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Flight Instructor in the Commonwealth Air Training Program

Heroes Remember

Flight Instructor in the Commonwealth Air Training Program

Interviewer: After you got your wings, what did you think was going to happen next and what did happen? Well we were, as I say it was June, June 22, 1941 and we were hoping that we would go overseas. I didn't know when I got my wings whether I was going to be an NCO or an Officer. I can't remember when I was told I was going to be an instructor. I guess it was before I came home on leave to Vancouver and to report at Trenton, in Ontario, and then some of the fellows went overseas. Interviewer: When you were told that you were going to be an instructor instead of going overseas, do you remember what your reaction was? Disappointment. But you see at that time they were building up the Commonwealth Air Training Plan and that was the part that Canada was participating in with the States and, or not with the States, but with England because of the wide open spaces and it was designed to train people in the RCAF, people in the RAF, Royal New Zealand Air Force and the Royal Australian Air Force and we also trained people from Norway. There was an airfield in Ontario called "Little Norway", just Norwegians, they trained them in their own school. So they were building these schools up so fast that you, they had to have the instructors so that's why we were sent down to Trenton.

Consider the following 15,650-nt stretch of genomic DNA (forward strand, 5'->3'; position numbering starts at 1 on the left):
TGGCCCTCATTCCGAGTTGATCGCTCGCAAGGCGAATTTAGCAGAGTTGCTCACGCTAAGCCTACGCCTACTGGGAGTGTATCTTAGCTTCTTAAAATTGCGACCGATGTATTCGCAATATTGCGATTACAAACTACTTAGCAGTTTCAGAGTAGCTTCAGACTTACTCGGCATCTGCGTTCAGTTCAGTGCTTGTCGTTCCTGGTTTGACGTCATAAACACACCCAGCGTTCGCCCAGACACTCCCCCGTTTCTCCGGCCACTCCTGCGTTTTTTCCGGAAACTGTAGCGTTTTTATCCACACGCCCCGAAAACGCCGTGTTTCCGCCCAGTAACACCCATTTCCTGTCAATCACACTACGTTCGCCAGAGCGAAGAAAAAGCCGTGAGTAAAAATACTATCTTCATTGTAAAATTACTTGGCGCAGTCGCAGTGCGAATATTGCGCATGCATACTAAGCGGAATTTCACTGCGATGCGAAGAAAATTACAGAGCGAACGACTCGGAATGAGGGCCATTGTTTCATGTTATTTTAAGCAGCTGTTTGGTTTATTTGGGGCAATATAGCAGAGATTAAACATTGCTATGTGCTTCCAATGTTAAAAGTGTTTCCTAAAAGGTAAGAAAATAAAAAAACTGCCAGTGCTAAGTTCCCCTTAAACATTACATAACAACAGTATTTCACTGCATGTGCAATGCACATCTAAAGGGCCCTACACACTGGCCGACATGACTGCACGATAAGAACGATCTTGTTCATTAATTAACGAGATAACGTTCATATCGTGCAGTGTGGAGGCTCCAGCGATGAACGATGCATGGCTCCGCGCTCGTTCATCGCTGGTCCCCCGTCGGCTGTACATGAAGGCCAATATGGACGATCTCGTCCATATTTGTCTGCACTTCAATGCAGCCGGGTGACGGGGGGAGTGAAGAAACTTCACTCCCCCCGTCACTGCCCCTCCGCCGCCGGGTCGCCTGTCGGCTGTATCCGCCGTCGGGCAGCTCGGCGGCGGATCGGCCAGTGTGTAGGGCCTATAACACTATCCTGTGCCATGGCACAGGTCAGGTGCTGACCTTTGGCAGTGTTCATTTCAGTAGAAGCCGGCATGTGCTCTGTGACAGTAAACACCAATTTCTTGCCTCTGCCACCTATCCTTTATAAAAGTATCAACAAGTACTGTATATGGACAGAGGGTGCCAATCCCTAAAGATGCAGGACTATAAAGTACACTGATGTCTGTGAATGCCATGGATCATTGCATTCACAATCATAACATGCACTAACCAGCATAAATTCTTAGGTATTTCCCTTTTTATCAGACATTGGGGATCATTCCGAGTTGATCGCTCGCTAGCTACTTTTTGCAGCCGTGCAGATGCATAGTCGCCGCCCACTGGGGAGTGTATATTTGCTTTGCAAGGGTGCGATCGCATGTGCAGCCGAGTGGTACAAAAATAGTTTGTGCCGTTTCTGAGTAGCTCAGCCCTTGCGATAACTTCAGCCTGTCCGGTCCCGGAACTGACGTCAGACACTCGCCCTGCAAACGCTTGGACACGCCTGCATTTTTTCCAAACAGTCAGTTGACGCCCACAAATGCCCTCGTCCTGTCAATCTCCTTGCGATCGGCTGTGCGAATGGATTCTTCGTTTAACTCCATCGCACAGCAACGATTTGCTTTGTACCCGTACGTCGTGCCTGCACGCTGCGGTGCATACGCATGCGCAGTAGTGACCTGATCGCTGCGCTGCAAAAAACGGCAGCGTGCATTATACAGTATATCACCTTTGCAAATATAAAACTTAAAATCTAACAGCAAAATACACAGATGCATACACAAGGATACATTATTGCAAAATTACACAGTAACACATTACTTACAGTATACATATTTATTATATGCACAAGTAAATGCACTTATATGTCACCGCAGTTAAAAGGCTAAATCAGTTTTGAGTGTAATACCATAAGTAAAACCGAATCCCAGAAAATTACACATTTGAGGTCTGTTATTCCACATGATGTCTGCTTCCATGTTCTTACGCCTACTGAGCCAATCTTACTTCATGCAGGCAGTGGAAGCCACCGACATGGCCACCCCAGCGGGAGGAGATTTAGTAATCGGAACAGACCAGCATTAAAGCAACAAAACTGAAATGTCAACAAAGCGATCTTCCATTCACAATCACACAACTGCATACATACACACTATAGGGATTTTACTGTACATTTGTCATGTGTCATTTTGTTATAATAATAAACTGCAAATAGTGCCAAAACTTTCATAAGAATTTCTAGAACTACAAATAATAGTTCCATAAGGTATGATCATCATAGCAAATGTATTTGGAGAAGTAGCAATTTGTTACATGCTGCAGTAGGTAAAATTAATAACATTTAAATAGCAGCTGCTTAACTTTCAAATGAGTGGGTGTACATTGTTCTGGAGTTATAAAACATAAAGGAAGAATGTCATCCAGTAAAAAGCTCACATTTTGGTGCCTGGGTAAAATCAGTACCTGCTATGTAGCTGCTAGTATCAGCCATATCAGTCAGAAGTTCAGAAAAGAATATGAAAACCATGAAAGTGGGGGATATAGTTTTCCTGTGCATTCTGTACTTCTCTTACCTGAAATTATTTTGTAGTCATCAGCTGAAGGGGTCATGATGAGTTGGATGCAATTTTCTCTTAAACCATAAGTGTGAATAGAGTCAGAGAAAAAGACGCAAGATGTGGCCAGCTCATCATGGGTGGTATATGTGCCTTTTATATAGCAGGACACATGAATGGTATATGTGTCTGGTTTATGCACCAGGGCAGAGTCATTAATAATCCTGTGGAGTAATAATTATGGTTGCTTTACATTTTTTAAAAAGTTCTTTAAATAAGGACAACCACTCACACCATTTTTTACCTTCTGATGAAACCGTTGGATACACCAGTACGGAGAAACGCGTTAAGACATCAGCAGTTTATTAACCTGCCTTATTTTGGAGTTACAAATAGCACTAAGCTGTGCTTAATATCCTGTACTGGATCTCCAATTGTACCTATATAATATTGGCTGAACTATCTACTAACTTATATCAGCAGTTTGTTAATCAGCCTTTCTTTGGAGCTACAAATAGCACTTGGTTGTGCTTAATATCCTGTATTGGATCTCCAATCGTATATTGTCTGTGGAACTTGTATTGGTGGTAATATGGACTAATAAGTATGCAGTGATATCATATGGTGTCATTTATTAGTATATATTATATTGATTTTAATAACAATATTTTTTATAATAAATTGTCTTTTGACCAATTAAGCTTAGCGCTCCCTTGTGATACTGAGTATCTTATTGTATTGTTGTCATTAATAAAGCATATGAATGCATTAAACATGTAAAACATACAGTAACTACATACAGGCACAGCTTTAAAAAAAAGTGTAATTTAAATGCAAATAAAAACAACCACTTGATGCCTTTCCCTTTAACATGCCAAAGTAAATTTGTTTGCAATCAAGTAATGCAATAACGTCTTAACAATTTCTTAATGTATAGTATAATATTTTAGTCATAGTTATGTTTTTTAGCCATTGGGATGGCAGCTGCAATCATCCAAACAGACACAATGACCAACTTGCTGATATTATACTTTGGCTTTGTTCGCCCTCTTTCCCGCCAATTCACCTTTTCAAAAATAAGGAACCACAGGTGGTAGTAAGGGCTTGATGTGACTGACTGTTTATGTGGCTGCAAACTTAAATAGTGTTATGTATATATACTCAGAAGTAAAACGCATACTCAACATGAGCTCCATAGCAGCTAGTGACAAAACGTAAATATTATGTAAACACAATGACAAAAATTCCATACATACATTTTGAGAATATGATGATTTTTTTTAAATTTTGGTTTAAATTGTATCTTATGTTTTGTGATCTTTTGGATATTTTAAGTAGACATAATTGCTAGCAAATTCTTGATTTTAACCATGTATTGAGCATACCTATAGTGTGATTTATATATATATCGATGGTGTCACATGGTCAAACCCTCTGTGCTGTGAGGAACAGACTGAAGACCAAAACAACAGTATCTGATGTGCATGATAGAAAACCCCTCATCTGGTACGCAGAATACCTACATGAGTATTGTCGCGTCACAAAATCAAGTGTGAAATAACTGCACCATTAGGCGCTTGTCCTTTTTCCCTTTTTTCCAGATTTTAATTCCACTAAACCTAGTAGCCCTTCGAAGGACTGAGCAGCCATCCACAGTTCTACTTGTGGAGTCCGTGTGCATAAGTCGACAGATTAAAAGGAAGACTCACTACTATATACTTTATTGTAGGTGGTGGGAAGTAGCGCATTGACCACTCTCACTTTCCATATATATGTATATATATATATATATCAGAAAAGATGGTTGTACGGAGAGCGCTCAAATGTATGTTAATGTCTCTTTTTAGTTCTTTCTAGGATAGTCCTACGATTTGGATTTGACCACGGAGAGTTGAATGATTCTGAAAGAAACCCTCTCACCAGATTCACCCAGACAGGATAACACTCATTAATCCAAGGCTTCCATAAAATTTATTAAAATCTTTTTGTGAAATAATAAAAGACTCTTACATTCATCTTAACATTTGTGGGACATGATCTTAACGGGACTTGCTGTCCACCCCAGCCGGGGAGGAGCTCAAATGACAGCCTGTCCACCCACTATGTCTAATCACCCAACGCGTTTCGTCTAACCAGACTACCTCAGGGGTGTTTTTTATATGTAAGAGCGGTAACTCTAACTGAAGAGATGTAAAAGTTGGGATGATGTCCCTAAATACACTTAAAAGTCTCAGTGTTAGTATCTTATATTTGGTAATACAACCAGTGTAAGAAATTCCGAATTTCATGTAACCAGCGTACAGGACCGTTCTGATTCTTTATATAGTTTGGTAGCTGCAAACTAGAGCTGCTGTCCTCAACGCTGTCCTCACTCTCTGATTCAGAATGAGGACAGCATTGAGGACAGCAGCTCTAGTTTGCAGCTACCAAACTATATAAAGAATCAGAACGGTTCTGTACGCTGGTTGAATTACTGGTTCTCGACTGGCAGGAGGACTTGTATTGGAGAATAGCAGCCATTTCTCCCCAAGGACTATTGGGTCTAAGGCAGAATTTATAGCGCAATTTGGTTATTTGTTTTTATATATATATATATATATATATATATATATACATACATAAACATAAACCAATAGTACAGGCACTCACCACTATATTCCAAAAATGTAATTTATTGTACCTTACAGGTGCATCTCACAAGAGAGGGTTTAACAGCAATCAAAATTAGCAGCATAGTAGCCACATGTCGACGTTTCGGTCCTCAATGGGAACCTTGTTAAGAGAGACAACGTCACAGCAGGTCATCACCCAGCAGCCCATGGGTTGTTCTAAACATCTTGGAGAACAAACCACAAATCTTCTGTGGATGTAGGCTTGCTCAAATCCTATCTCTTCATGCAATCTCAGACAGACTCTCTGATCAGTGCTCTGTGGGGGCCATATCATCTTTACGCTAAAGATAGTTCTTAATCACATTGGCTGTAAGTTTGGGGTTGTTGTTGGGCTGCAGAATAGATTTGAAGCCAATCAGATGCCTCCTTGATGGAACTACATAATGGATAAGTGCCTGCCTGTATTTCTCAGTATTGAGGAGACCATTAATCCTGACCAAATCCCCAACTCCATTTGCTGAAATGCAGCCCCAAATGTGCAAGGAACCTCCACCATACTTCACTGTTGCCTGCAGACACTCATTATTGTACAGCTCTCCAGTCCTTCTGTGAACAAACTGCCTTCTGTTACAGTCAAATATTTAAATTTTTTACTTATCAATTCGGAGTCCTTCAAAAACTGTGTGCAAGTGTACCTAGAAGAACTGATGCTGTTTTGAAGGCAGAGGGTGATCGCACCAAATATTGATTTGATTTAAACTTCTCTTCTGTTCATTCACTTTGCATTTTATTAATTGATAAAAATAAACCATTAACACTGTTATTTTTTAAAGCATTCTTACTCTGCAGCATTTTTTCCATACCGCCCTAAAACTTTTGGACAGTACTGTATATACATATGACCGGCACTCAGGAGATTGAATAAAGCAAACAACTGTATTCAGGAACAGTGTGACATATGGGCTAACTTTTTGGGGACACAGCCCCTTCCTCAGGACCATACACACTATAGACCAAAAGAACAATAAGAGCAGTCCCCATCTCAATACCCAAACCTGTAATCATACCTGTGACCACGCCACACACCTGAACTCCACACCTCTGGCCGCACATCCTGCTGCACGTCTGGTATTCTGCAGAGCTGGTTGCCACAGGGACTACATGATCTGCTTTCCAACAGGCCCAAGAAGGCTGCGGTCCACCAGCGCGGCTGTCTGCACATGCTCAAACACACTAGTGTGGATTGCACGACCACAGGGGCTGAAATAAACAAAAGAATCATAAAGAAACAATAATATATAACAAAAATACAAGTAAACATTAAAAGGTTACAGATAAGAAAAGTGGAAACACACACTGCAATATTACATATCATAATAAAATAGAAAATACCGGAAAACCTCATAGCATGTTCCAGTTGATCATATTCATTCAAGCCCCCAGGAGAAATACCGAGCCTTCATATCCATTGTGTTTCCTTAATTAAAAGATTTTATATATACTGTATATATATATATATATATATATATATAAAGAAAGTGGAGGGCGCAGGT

Mr. Sproule recalls his disappointment in being posted as flight instructor, rather than being posted overseas, and explains why it was necessary.

Frederick Howard Sproule

Mr. Sproule was born in Vancouver, British Columbia, on September 22, 1918. He first served as a cadet with the Seaforth Highlanders before joining the regular service. He switched to the air force as soon as he was able, first being accepted as a gunner, and then into pilot training. After serving as a flight instructor on Harvards, Mr Sproule was shipped to Great Britain where he trained on a Hurricane. Eventually, he piloted a Typhoon as a bomber in the Burma Campaign, helping to drive back the Japanese. His tour finished as the Japanese were completely driven out of Burma.

Meta Data
Veterans Affairs Canada
Person Interviewed:
Frederick Howard Sproule
War, Conflict or Mission:
Second World War
Air Force

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